The chairman, Nigerian Economic Summit Group NESG, Mr Niyi Yusuf said Nigeria need to contain inflation, remove petroleum subsidies as well as increase non-oil revenue through tax expansion, collection efficiency in order to sustain the growth of the nation’s economy.
Speaking in Lagos at the Vangard Economic Discourse themed :Taming Inflation and Stimulating Growth: The Place of Fiscal Monetary Policies, Yusuf said Nigeria needs to increase government expenditure efficiency and transparency while reviving all forms of untargeted subsidies tax waivers and incentives.
Listing strategic reform recipes, he said there is need for the government to develop an integrated fiscal management strategy to expand the funding mix through public, Private Partnership (PPP), innovative, structured finance and intervention funds while the Central Bank of Nigeria need to adopt a single market-reflective exchange rate.
He, however, said that the government needed to facilitate domestic trade and boost economic value addition through the removal of forex and trade restrictions stressing that there is a need for the fiscal and monetary authorities collaboration to support the economy.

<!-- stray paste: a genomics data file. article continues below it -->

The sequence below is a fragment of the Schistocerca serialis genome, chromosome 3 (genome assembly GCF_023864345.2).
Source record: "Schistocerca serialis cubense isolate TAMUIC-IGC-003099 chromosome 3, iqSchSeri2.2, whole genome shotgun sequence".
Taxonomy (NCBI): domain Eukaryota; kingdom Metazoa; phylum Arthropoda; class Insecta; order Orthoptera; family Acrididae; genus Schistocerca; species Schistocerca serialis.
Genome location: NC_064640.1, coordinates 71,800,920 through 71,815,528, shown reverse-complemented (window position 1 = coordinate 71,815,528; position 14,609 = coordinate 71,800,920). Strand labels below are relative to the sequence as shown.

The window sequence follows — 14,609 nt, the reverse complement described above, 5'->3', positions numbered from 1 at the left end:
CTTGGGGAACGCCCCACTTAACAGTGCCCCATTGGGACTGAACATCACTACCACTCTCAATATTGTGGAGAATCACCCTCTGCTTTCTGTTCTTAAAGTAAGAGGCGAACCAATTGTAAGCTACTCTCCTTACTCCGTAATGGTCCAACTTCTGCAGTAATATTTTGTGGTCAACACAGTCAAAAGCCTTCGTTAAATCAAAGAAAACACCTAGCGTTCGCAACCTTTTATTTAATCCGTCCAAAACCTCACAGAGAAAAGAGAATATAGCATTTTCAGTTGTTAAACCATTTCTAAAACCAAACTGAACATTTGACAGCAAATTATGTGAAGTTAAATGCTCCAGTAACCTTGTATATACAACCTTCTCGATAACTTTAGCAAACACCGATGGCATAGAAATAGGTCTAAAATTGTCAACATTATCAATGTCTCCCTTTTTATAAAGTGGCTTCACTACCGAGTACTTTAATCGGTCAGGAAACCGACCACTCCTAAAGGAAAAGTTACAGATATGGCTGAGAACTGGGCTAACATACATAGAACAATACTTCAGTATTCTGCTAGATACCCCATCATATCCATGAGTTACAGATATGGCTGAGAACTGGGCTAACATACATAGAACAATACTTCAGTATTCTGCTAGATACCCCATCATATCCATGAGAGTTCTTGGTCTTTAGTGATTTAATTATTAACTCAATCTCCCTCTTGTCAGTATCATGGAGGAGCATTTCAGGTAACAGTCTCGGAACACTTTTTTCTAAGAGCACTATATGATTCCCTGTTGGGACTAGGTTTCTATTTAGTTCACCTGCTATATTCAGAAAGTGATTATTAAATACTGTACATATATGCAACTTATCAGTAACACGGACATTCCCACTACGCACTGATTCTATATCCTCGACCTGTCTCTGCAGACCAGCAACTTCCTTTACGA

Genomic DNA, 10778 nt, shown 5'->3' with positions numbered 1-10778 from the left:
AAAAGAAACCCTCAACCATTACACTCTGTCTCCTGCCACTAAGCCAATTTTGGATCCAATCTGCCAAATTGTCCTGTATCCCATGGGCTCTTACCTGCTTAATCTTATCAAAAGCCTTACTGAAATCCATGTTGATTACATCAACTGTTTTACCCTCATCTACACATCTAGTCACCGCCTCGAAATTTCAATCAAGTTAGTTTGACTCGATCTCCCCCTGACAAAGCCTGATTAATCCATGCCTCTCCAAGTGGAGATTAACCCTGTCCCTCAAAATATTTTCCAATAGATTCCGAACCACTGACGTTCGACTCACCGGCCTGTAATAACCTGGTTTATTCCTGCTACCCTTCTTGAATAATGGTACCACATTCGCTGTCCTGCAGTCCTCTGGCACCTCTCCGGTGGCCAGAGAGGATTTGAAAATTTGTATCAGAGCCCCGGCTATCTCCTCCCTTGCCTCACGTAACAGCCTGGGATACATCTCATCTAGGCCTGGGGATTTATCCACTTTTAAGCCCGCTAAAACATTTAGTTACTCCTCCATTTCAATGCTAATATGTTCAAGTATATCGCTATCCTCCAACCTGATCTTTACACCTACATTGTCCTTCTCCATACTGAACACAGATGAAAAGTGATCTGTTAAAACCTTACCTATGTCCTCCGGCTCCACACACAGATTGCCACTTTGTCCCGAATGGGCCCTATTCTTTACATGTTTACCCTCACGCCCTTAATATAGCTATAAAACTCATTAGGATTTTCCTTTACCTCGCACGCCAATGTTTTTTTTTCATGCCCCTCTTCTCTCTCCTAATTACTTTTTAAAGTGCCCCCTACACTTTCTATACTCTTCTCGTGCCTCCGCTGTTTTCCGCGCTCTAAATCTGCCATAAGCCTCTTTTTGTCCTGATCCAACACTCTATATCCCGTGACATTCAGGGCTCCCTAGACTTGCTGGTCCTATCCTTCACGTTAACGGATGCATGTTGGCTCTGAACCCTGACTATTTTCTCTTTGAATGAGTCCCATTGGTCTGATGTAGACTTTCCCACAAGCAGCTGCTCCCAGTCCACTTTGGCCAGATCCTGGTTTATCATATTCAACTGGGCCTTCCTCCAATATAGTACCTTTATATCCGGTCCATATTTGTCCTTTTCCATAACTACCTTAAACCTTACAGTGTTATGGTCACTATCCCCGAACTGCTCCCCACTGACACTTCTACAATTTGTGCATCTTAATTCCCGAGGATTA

He expressed the need for government to ensure the alignment of economic and social development policies that pursue measurable and trackable productivity and employment outcomes, to ensure that economic growth is inclusive and reduced inequalities, boost competition by embedding it in well-aligned institutions and carefully sequenced reforms while CBN needs to set a clear access to finance.
He explained that in Nigeria , the momentum of economic growth recovery was slowed due to significant drawbacks from the performance of the country’s oil sector, especially crude oil production.
Speaking further, he said the country expanded by three percent in the first three quarter of 2022, adding that inflationary pressures cause a further decline in purchasing power while the food prices and other structural factors remained the primary drivers of the inflation in Nigeria.
He said purchasing power of the naira has fallen by 14.9 per cent, stressing that N1000 in January 2022 had fallen to N851 by the end of the year.